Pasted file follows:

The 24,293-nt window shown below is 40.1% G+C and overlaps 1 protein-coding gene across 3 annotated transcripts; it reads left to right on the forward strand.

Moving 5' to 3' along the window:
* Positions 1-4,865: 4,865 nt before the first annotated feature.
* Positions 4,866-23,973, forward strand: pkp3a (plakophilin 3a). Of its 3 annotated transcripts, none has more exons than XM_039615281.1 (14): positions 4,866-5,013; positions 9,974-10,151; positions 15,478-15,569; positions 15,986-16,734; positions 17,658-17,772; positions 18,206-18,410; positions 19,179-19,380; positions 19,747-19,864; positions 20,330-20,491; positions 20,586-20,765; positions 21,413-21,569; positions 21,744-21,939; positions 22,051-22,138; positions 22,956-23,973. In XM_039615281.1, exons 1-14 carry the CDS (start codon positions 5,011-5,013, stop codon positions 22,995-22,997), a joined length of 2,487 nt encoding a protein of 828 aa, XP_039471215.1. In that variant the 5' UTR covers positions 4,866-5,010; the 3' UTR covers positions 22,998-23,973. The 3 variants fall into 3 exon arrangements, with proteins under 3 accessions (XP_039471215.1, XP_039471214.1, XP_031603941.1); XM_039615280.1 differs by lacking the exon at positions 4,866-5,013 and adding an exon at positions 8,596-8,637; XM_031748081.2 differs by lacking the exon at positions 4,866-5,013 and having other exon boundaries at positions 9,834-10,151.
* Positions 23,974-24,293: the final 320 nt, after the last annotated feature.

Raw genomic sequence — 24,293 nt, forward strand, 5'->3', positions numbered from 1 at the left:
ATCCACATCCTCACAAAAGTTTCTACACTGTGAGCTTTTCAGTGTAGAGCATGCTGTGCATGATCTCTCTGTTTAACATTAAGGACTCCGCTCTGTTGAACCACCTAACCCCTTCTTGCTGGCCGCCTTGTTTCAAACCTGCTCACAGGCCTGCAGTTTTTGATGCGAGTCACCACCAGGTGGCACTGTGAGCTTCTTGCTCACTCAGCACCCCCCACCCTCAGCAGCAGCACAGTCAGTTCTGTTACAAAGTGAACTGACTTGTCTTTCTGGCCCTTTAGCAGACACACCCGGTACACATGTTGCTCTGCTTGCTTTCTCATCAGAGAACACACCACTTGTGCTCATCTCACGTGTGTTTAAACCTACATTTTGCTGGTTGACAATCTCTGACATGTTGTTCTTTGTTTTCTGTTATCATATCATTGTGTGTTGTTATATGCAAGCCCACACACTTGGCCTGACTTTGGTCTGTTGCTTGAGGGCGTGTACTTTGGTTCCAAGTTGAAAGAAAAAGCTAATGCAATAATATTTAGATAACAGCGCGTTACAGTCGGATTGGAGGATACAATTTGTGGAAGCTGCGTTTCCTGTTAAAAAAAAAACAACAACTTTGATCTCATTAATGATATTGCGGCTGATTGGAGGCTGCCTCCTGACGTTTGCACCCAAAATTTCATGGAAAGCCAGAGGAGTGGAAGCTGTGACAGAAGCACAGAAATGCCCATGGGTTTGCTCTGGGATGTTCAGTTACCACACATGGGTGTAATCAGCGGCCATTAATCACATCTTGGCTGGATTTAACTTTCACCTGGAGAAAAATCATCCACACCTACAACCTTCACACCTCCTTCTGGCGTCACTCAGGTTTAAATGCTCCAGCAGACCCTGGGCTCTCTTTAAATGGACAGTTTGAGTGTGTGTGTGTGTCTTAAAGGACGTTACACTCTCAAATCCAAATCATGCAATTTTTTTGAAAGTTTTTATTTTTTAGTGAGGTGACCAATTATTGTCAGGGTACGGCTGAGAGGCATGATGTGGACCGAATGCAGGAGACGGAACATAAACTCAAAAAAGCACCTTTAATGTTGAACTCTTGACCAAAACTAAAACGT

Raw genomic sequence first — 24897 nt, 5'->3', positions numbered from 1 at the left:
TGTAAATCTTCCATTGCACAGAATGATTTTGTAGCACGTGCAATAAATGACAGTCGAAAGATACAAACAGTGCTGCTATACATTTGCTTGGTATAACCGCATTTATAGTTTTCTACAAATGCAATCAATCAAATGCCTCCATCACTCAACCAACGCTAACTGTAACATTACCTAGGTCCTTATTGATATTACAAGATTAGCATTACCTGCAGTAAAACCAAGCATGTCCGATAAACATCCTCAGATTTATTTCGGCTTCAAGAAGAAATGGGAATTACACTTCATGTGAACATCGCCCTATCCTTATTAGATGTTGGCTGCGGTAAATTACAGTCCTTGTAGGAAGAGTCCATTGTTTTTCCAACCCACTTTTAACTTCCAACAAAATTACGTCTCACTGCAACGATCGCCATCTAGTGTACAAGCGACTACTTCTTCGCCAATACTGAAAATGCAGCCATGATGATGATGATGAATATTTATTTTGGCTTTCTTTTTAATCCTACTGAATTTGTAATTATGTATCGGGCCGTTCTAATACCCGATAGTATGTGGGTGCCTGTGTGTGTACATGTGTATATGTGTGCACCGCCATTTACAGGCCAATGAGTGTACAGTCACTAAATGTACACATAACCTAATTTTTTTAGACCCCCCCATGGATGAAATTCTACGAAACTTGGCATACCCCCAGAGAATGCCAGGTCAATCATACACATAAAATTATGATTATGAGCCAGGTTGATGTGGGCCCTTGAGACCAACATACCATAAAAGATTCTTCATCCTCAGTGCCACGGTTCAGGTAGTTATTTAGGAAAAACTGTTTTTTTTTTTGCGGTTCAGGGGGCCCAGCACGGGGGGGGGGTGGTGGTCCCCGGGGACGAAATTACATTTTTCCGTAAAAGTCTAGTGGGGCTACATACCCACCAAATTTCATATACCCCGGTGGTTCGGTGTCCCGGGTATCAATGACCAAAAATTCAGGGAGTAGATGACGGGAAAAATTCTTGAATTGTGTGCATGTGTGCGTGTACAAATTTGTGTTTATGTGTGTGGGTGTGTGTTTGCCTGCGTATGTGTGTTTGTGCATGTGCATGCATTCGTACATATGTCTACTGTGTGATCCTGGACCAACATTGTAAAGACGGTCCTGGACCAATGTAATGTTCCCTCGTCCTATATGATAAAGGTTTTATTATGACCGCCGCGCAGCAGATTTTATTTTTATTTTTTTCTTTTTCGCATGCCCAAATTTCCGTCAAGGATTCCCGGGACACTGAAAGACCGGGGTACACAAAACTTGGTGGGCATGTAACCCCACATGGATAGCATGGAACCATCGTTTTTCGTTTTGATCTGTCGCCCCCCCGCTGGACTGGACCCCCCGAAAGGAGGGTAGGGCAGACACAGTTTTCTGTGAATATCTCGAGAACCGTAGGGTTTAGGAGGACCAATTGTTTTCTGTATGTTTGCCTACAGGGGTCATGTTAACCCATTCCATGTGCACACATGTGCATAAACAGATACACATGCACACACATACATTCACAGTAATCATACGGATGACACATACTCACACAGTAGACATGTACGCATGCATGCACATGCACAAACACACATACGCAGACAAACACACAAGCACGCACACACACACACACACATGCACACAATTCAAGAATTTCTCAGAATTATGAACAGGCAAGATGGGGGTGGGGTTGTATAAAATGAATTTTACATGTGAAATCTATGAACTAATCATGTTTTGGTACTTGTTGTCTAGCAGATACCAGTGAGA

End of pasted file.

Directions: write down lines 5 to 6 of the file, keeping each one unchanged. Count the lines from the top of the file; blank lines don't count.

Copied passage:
* Positions 23,974-24,293: the final 320 nt, after the last annotated feature.

Raw genomic sequence — 24,293 nt, forward strand, 5'->3', positions numbered from 1 at the left: